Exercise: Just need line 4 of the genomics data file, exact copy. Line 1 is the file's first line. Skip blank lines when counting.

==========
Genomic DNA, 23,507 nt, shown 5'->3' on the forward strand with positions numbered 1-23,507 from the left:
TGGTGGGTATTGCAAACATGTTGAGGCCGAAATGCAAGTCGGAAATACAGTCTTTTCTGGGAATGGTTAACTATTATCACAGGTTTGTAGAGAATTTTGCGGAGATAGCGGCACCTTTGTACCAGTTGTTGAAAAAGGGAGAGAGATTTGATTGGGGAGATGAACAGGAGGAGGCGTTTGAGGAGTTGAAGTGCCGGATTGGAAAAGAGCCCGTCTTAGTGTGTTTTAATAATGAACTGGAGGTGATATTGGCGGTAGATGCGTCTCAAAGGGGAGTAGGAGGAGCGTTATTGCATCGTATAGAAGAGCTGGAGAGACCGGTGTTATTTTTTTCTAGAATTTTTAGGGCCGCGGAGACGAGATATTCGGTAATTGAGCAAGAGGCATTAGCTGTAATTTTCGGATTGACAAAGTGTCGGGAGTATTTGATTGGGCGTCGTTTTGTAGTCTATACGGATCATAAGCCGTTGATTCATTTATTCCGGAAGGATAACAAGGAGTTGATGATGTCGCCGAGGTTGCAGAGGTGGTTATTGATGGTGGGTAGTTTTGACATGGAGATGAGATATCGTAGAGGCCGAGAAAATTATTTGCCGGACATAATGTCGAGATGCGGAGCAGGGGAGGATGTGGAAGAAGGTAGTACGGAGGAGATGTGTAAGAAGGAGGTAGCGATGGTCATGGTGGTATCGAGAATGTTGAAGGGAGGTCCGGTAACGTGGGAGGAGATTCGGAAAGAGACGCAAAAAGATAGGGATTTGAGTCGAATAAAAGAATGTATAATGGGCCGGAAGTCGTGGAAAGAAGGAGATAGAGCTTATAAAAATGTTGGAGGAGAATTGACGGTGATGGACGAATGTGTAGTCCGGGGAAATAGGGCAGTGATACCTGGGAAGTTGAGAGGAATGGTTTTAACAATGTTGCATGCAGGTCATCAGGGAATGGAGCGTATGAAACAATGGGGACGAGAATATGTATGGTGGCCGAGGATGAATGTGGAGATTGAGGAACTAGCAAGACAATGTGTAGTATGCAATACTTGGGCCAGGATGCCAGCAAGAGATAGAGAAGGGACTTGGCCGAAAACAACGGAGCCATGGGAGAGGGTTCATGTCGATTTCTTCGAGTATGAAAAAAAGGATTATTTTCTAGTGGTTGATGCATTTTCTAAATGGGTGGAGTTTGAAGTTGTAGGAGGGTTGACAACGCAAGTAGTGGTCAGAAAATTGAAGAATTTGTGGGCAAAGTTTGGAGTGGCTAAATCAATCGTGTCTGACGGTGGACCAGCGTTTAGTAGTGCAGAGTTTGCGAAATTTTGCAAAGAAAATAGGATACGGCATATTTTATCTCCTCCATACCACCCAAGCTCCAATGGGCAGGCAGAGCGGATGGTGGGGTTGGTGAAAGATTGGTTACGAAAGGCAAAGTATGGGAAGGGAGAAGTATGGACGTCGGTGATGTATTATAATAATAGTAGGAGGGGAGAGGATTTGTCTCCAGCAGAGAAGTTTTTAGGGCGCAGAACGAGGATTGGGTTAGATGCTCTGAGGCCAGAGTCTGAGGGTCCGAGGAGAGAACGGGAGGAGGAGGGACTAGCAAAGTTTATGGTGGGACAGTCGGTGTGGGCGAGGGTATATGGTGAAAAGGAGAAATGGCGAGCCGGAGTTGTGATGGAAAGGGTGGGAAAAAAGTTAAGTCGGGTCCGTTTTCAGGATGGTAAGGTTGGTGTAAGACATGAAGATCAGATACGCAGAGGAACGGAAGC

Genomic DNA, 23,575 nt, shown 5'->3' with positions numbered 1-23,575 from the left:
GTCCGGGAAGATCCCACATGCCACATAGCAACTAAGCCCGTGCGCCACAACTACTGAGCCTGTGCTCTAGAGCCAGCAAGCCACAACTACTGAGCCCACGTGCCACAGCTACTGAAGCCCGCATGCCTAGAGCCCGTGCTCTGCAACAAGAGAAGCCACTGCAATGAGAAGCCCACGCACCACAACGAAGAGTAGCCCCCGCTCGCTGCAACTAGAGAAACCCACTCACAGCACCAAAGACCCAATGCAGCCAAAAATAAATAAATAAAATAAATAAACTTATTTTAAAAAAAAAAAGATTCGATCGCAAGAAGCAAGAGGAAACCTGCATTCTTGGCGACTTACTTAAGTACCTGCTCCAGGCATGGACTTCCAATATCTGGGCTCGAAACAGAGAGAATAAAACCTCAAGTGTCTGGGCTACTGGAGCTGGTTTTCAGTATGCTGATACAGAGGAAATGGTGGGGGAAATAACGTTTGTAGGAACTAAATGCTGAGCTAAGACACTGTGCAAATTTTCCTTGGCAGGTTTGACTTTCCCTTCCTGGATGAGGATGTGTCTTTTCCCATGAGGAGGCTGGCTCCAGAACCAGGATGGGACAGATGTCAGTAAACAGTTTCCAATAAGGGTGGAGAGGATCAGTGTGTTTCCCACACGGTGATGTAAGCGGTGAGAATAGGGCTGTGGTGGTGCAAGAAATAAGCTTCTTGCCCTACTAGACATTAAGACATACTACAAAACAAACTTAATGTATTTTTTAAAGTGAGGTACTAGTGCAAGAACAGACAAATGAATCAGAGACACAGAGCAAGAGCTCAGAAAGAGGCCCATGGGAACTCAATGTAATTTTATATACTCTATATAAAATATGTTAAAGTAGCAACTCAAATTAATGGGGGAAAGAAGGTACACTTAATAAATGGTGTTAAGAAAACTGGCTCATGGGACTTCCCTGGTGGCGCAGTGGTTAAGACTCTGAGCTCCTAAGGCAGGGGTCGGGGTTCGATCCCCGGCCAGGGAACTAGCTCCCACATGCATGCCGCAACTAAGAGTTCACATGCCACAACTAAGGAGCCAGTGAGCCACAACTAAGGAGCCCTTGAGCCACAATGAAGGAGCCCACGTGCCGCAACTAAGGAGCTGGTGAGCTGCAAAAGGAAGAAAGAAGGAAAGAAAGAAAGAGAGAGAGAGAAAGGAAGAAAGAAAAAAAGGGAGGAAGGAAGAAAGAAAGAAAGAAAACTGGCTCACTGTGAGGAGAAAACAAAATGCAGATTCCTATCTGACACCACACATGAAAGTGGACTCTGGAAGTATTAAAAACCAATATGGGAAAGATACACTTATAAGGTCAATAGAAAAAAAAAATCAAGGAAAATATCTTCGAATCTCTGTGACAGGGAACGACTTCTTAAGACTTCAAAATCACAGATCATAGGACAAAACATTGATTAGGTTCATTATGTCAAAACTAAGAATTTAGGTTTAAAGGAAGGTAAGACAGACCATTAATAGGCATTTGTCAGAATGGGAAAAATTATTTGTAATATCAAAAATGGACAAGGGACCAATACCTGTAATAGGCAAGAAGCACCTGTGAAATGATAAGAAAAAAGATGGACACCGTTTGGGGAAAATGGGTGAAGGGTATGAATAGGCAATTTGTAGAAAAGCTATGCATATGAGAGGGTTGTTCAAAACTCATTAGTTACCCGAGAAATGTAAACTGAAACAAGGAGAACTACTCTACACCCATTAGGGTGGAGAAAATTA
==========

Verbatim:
GTCCGGGAAGATCCCACATGCCACATAGCAACTAAGCCCGTGCGCCACAACTACTGAGCCTGTGCTCTAGAGCCAGCAAGCCACAACTACTGAGCCCACGTGCCACAGCTACTGAAGCCCGCATGCCTAGAGCCCGTGCTCTGCAACAAGAGAAGCCACTGCAATGAGAAGCCCACGCACCACAACGAAGAGTAGCCCCCGCTCGCTGCAACTAGAGAAACCCACTCACAGCACCAAAGACCCAATGCAGCCAAAAATAAATAAATAAAATAAATAAACTTATTTTAAAAAAAAAAAGATTCGATCGCAAGAAGCAAGAGGAAACCTGCATTCTTGGCGACTTACTTAAGTACCTGCTCCAGGCATGGACTTCCAATATCTGGGCTCGAAACAGAGAGAATAAAACCTCAAGTGTCTGGGCTACTGGAGCTGGTTTTCAGTATGCTGATACAGAGGAAATGGTGGGGGAAATAACGTTTGTAGGAACTAAATGCTGAGCTAAGACACTGTGCAAATTTTCCTTGGCAGGTTTGACTTTCCCTTCCTGGATGAGGATGTGTCTTTTCCCATGAGGAGGCTGGCTCCAGAACCAGGATGGGACAGATGTCAGTAAACAGTTTCCAATAAGGGTGGAGAGGATCAGTGTGTTTCCCACACGGTGATGTAAGCGGTGAGAATAGGGCTGTGGTGGTGCAAGAAATAAGCTTCTTGCCCTACTAGACATTAAGACATACTACAAAACAAACTTAATGTATTTTTTAAAGTGAGGTACTAGTGCAAGAACAGACAAATGAATCAGAGACACAGAGCAAGAGCTCAGAAAGAGGCCCATGGGAACTCAATGTAATTTTATATACTCTATATAAAATATGTTAAAGTAGCAACTCAAATTAATGGGGGAAAGAAGGTACACTTAATAAATGGTGTTAAGAAAACTGGCTCATGGGACTTCCCTGGTGGCGCAGTGGTTAAGACTCTGAGCTCCTAAGGCAGGGGTCGGGGTTCGATCCCCGGCCAGGGAACTAGCTCCCACATGCATGCCGCAACTAAGAGTTCACATGCCACAACTAAGGAGCCAGTGAGCCACAACTAAGGAGCCCTTGAGCCACAATGAAGGAGCCCACGTGCCGCAACTAAGGAGCTGGTGAGCTGCAAAAGGAAGAAAGAAGGAAAGAAAGAAAGAGAGAGAGAGAAAGGAAGAAAGAAAAAAAGGGAGGAAGGAAGAAAGAAAGAAAGAAAACTGGCTCACTGTGAGGAGAAAACAAAATGCAGATTCCTATCTGACACCACACATGAAAGTGGACTCTGGAAGTATTAAAAACCAATATGGGAAAGATACACTTATAAGGTCAATAGAAAAAAAAAATCAAGGAAAATATCTTCGAATCTCTGTGACAGGGAACGACTTCTTAAGACTTCAAAATCACAGATCATAGGACAAAACATTGATTAGGTTCATTATGTCAAAACTAAGAATTTAGGTTTAAAGGAAGGTAAGACAGACCATTAATAGGCATTTGTCAGAATGGGAAAAATTATTTGTAATATCAAAAATGGACAAGGGACCAATACCTGTAATAGGCAAGAAGCACCTGTGAAATGATAAGAAAAAAGATGGACACCGTTTGGGGAAAATGGGTGAAGGGTATGAATAGGCAATTTGTAGAAAAGCTATGCATATGAGAGGGTTGTTCAAAACTCATTAGTTACCCGAGAAATGTAAACTGAAACAAGGAGAACTACTCTACACCCATTAGGGTGGAGAAAATTA